Hamburg, Germany’s biggest port, recorded its heaviest storm surge in 37 years as the low- pressure weather system Xaver swept through northern Germany, paralyzing air, rail and ship traffic.
The water rose four meters (13 feet) above the medium high- tide level, the second-highest on record, flooding the port area as well as quayside streets and squares, according to Hamburg’s interior ministry.
“This is the highest level we’ve seen since 1976,” spokesman Thomas Butter said by phone today. “It was higher than the devastating flood in 1962, but dikes and disaster control have significantly improved since.”
The city closed 38 flood gates in advance of high tide this morning to protect citizens from a repeat of the devastation in 1962, when the North Sea and Elbe River Flood claimed more than 300 lives and submerged large parts of the city. No casualties or injuries were reported this time, Butter said.
Hafencity, the old port in which warehouses have been replaced by commercial and residential areas and dubbed Europe’s largest inner-city development project, was partially flooded by the tidal waters. Hamburg handles about 9 million standard containers a year, making it Germany’s biggest port and export hub.
Ship traffic at the port was halted throughout the night and police cordoned off the streets of the harbor area to prevent people and cars getting swept away. Hamburg Airport canceled about 100 of 400 takeoffs and landings by the early afternoon and was expecting further cancellations and delays, it said in an e-mailed statement. Deutsche Lufthansa AG canceled 76 flights serving Hamburg, Bremen, Brussels and Scandinavia.
Deutsche Bahn AG halted its long-distance trains via the northern state of Schleswig-Holstein, including cross-border connections to Denmark. It also stopped the Hanover-Bremen service in the state of Lower Saxony, according to its website.
In Hamburg’s western district of Blankenese, residents cleaned up the quayside street with brooms and pushcarts after the tidal surge left it scattered with floating refuse.
Erke Kurmies, who lives in a house on the riverfront, said wooden planks and the high water pressure acted like a battering ram, breaking open several garage doors. “But the surge wasn’t as bad as 1976, when you could see Christmas trees floating in living rooms,” Kurmies said.
Hamburg, situated on the River Elbe, is bracing for another smaller storm surge to hit at about 6 p.m. tonight, with water levels expected to rise about 3 meters above the medium high- tide level, interior ministry spokesman Frank Reschreiter said by phone.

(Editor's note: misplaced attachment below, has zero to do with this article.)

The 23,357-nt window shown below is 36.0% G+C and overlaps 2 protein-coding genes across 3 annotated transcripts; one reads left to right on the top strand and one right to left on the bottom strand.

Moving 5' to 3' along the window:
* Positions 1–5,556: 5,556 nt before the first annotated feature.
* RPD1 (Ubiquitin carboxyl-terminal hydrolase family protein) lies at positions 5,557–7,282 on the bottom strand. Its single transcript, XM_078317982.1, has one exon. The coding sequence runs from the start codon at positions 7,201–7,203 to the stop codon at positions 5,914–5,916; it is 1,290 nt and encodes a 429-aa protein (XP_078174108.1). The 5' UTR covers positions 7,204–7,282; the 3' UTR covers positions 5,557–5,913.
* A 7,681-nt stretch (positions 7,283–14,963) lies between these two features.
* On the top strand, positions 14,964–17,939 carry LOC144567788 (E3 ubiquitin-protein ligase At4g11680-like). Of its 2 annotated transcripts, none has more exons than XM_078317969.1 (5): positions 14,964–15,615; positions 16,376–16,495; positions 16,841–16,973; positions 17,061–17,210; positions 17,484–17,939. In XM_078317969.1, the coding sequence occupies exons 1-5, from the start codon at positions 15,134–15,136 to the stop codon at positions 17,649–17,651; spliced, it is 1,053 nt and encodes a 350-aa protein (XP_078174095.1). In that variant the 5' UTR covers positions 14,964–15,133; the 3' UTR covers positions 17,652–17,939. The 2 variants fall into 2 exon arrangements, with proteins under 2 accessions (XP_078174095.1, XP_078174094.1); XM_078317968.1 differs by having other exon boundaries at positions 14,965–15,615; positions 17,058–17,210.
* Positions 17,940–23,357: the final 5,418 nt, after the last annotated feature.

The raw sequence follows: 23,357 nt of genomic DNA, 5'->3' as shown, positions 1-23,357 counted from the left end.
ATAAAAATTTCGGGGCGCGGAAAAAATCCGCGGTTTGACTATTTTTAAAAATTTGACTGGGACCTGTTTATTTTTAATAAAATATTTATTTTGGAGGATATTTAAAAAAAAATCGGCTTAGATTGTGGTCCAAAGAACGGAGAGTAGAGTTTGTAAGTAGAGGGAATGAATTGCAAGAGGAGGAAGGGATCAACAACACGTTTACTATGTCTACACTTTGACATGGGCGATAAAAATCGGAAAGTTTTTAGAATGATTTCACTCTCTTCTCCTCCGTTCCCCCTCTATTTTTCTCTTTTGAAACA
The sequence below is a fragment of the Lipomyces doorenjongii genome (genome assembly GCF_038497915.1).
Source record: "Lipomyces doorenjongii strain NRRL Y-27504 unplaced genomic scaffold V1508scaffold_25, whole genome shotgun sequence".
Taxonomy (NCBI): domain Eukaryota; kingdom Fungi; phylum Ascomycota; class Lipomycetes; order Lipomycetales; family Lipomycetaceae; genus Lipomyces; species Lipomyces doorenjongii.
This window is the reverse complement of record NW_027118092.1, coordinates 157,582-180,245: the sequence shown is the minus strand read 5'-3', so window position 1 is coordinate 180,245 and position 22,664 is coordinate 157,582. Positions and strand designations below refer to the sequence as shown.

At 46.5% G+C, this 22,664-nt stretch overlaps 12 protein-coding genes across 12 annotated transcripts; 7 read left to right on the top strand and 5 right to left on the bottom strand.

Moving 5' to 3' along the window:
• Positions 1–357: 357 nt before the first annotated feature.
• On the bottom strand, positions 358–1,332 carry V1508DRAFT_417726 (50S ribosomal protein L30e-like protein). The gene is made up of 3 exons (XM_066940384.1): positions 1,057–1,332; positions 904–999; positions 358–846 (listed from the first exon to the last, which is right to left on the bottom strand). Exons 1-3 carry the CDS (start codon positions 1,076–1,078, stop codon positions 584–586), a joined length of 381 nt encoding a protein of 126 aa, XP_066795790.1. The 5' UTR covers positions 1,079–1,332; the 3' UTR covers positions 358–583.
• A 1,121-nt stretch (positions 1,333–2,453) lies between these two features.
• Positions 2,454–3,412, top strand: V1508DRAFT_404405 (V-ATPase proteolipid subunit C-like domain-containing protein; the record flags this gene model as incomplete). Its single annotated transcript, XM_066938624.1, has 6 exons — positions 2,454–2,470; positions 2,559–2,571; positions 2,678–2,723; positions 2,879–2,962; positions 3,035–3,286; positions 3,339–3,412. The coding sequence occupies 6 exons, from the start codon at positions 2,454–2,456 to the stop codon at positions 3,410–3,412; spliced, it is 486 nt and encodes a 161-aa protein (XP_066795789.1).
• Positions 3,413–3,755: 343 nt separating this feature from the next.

Xaver hit Scotland yesterday, paralyzing the rail network before heading south and across the North Sea to the Netherlands, Germany and Denmark. The weather system reached the Baltics this morning, where it will abate, according to the German Weather Service.
Thousands of people were moved from English coastal areas last night and the River Thames flood barrier protecting London was closed after warnings of the worst tidal surge in 60 years.
The U.K. Environment Agency reduced the number of severe flood warnings to 14 as of 1:22 p.m. local time as the brunt of the storms passed. The agency plans to reopen the Thames Barrier at about 4:30 p.m. once water levels on each side have equalized, it said on its Twitter account.
The low pressure system produced wind speeds of more than 180 kilometers (112 miles) an hour in the Scottish highlands, while 158 kilometer an hour were the strongest gusts measured on the German coast, the German Weather Service said in an e-mail.
Extreme flooding caused the repeated closing of locks on both ends of the Kiel Canal, the world’s busiest artificial waterway, the Brunsbuettel-based branch of federal waterways and shipping administration WSV said on its website. The canal links the North Sea with the Baltic Sea through Schleswig-Holstein.
Commuter traffic in Berlin and Potsdam was disrupted because of storm damage along the train tracks, Deutsche Bahn’s S-Bahn Berlin GmbH said on its Twitter account. The German capital saw the first heavy snowfall of the winter, with groups of tourists taking shelter from the snowfall in underground stations at Pariser Platz, leaving the square in front of the Brandenburg Gate deserted for most of the morning.
In Poland, power supply was cut to as much as 400,000 households with wind reaching 135 kilometers an hour in some parts. Three people died when a tree fell on a car in the northern part of the country, Polish Press Agency said, citing data from the Ministry of Administration and Digitization. LOT Polish Airlines SA canceled several flights, while firefighters intervened over 1,500 times since midnight, the carrier said.
–With assistance from Rodney Jefferson in Edinburgh, Richard Weiss in Frankfurt, Douglas Lytle in Prague, Stefan Nicola in Berlin, Marek Strzelecki in Warsaw and Fred Pals in Amsterdam. Editors: Angela Cullen, Tom Lavell